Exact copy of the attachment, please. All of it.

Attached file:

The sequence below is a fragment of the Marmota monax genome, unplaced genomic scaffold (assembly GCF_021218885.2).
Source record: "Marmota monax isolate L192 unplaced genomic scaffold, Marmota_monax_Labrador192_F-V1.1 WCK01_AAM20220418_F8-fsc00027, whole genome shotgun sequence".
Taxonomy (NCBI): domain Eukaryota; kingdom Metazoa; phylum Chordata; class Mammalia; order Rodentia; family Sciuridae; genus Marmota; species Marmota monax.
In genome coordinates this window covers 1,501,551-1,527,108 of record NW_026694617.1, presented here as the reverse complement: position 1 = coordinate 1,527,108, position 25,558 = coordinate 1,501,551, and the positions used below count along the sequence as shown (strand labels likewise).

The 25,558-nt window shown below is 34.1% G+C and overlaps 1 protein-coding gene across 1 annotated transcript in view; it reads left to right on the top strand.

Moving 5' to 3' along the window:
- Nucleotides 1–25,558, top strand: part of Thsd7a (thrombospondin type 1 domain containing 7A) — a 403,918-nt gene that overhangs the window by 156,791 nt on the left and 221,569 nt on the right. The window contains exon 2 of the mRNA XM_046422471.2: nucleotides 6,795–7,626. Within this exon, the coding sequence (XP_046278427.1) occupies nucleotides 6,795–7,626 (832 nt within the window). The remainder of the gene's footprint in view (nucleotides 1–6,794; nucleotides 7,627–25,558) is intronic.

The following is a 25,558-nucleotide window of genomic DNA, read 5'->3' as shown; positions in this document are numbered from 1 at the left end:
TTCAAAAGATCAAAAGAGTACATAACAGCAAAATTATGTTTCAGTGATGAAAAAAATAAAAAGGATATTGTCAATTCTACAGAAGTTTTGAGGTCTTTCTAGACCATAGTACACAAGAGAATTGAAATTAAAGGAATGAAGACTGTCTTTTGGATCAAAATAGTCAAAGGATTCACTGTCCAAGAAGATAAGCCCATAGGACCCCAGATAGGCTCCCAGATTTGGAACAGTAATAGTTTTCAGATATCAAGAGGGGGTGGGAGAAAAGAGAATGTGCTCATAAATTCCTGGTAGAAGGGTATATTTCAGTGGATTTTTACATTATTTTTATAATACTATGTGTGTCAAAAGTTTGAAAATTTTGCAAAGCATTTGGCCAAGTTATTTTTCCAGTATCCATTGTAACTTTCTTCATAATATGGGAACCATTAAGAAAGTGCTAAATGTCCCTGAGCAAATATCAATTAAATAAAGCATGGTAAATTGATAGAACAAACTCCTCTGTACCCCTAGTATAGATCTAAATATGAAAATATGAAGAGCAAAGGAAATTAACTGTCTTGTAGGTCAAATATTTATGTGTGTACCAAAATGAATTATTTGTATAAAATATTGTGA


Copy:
The sequence below is a fragment of the Marmota monax genome, unplaced genomic scaffold (assembly GCF_021218885.2).
Source record: "Marmota monax isolate L192 unplaced genomic scaffold, Marmota_monax_Labrador192_F-V1.1 WCK01_AAM20220418_F8-fsc00027, whole genome shotgun sequence".
Taxonomy (NCBI): domain Eukaryota; kingdom Metazoa; phylum Chordata; class Mammalia; order Rodentia; family Sciuridae; genus Marmota; species Marmota monax.
In genome coordinates this window covers 1,501,551-1,527,108 of record NW_026694617.1, presented here as the reverse complement: position 1 = coordinate 1,527,108, position 25,558 = coordinate 1,501,551, and the positions used below count along the sequence as shown (strand labels likewise).

The 25,558-nt window shown below is 34.1% G+C and overlaps 1 protein-coding gene across 1 annotated transcript in view; it reads left to right on the top strand.

Moving 5' to 3' along the window:
- Nucleotides 1–25,558, top strand: part of Thsd7a (thrombospondin type 1 domain containing 7A) — a 403,918-nt gene that overhangs the window by 156,791 nt on the left and 221,569 nt on the right. The window contains exon 2 of the mRNA XM_046422471.2: nucleotides 6,795–7,626. Within this exon, the coding sequence (XP_046278427.1) occupies nucleotides 6,795–7,626 (832 nt within the window). The remainder of the gene's footprint in view (nucleotides 1–6,794; nucleotides 7,627–25,558) is intronic.

The following is a 25,558-nucleotide window of genomic DNA, read 5'->3' as shown; positions in this document are numbered from 1 at the left end:
TTCAAAAGATCAAAAGAGTACATAACAGCAAAATTATGTTTCAGTGATGAAAAAAATAAAAAGGATATTGTCAATTCTACAGAAGTTTTGAGGTCTTTCTAGACCATAGTACACAAGAGAATTGAAATTAAAGGAATGAAGACTGTCTTTTGGATCAAAATAGTCAAAGGATTCACTGTCCAAGAAGATAAGCCCATAGGACCCCAGATAGGCTCCCAGATTTGGAACAGTAATAGTTTTCAGATATCAAGAGGGGGTGGGAGAAAAGAGAATGTGCTCATAAATTCCTGGTAGAAGGGTATATTTCAGTGGATTTTTACATTATTTTTATAATACTATGTGTGTCAAAAGTTTGAAAATTTTGCAAAGCATTTGGCCAAGTTATTTTTCCAGTATCCATTGTAACTTTCTTCATAATATGGGAACCATTAAGAAAGTGCTAAATGTCCCTGAGCAAATATCAATTAAATAAAGCATGGTAAATTGATAGAACAAACTCCTCTGTACCCCTAGTATAGATCTAAATATGAAAATATGAAGAGCAAAGGAAATTAACTGTCTTGTAGGTCAAATATTTATGTGTGTACCAAAATGAATTATTTGTATAAAATATTGTGA